After months of preparation, planning and a marathon 10-hour Zoom session, a number of of Cape Town Table Tennis (CTTT) sat down and to take their International Umpires Examination.
Considering the whole Covid-19 situation, this was always going to be a tricky one, as a big portion of the exam involved practical aspects of the game.
The opportunity to write these exams don’t come around every day and, with all regular activities grinding to a halt in 2020 as a result of the coronavirus, taking part in this year’s edition of the exams was off the table.
However, a dogged determination to see it through and with the help of modern technology, the candidates were able to be tested online.
Ultimately, nine out of 10 candidates from clubs across the city, passed their exams, with one dropping out due to a bad internet connection, said CTT umpires convenor Genevieve Lentz, from Bonteheuwel.
Lentz, who obtained her international umpires qualification in 2006, knows all too well about the stresses of preparing for these exams. However, she is also very much aware of the rewards that come with obtaining the necessary credits to officiate at the highest level. In 2017 she became the first female table tennis referee in Africa and did duty at the 2008 and 2012 Olympic Games in Beijing and London, respectively.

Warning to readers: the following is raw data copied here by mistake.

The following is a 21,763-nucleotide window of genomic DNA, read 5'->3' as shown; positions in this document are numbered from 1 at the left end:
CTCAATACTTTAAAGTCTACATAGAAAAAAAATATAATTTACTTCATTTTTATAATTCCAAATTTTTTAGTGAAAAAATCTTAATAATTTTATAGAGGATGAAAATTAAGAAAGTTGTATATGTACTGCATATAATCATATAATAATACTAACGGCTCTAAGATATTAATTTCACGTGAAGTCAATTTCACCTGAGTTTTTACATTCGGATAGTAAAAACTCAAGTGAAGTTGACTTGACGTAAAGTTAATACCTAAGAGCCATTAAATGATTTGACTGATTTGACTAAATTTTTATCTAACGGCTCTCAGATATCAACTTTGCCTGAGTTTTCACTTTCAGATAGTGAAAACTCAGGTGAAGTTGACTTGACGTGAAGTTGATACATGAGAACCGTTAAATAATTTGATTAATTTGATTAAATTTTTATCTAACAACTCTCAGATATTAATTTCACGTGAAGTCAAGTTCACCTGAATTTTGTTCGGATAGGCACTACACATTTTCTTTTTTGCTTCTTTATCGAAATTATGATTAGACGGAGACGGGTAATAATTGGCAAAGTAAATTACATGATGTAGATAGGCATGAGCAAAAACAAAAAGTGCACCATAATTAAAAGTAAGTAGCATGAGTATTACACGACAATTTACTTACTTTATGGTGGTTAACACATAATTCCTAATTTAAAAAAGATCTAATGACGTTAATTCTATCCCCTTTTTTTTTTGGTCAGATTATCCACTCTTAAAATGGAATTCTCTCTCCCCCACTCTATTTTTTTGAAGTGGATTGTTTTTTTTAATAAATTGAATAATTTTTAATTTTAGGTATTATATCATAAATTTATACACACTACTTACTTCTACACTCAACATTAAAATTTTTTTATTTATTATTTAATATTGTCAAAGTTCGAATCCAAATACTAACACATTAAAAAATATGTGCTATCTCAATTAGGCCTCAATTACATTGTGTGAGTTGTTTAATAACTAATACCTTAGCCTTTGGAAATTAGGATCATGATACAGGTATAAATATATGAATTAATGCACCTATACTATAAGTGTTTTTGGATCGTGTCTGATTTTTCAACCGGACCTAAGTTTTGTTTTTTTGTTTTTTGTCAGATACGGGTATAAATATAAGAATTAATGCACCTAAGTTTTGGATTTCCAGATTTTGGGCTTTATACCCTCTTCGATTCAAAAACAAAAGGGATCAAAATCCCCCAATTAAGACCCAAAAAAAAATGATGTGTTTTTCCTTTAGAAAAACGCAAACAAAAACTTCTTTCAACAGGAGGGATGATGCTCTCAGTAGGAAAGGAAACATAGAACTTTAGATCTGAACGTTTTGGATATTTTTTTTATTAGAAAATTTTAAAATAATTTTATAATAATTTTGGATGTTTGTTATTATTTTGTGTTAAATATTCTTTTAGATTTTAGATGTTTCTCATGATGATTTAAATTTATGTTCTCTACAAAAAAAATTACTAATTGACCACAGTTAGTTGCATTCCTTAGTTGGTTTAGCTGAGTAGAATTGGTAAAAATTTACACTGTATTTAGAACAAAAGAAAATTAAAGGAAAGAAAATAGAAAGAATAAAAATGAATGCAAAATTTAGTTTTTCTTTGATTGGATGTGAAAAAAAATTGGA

Since then she’s made it her mission to encourage others to follow suit.
As part of a plan to develop umpires in Cape Town, she conducted various workshops prior to the lockdown.
“Subsequently, the SA Table Tennis Board asked me to conduct level 3 and 4 umpires courses to prepare the candidates for the International Umpires exam,” she said.
Cape Town Table Tennis chairman, Junaid Baig, said the examination is conducted every two years and the candidates are endorsed by the South African Table Tennis Board (SATTB).
Baig, who is among those who successfully completed the exam, said this year’s exam was challenging in unexpected ways.
“The experience was undoubtedly different. In a Covid-19 world we had to adapt or risk being left behind. There was an added pressure. During 2018, only one individual passed the examination nationally.
“Cape Town Table Tennis saw 10 candidates prepare for the International Umpires Examinations. No mass gatherings being allowed and no flights resulted in the planned International Umpires workshops being cancelled,” Baig said.
He said the SATTB chose to conduct the workshops on a digital platform and these were held on the two Saturday’s preceding the examination date.
These workshops lasted an average of eight hours.
“The journey to become an (International Table Tennis Federation (ITTF) International Umpire for table tennis is not a path that one chooses but rather a calling. It often involves the evolution of players into technical officials. It is by no means an easy path,” he said
“It is also noteworthy,” he said, “that four of the candidates obtained results in the 90 percentile range. Bear in mind, only 13 candidates passed nationally.”